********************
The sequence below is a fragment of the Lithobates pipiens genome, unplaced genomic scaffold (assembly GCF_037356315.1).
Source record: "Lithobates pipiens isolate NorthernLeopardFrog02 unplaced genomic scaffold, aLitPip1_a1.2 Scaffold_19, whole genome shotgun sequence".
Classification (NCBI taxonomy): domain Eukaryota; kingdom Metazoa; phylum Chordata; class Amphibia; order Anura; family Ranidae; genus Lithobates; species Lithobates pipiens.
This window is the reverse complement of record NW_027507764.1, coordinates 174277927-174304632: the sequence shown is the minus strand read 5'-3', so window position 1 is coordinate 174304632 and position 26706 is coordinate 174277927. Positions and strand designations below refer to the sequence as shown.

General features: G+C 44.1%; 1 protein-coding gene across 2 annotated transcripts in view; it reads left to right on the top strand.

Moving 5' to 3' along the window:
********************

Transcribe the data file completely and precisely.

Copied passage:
The sequence below is a fragment of the Lithobates pipiens genome, unplaced genomic scaffold (assembly GCF_037356315.1).
Source record: "Lithobates pipiens isolate NorthernLeopardFrog02 unplaced genomic scaffold, aLitPip1_a1.2 Scaffold_19, whole genome shotgun sequence".
Classification (NCBI taxonomy): domain Eukaryota; kingdom Metazoa; phylum Chordata; class Amphibia; order Anura; family Ranidae; genus Lithobates; species Lithobates pipiens.
This window is the reverse complement of record NW_027507764.1, coordinates 174277927-174304632: the sequence shown is the minus strand read 5'-3', so window position 1 is coordinate 174304632 and position 26706 is coordinate 174277927. Positions and strand designations below refer to the sequence as shown.

General features: G+C 44.1%; 1 protein-coding gene across 2 annotated transcripts in view; it reads left to right on the top strand.

Moving 5' to 3' along the window: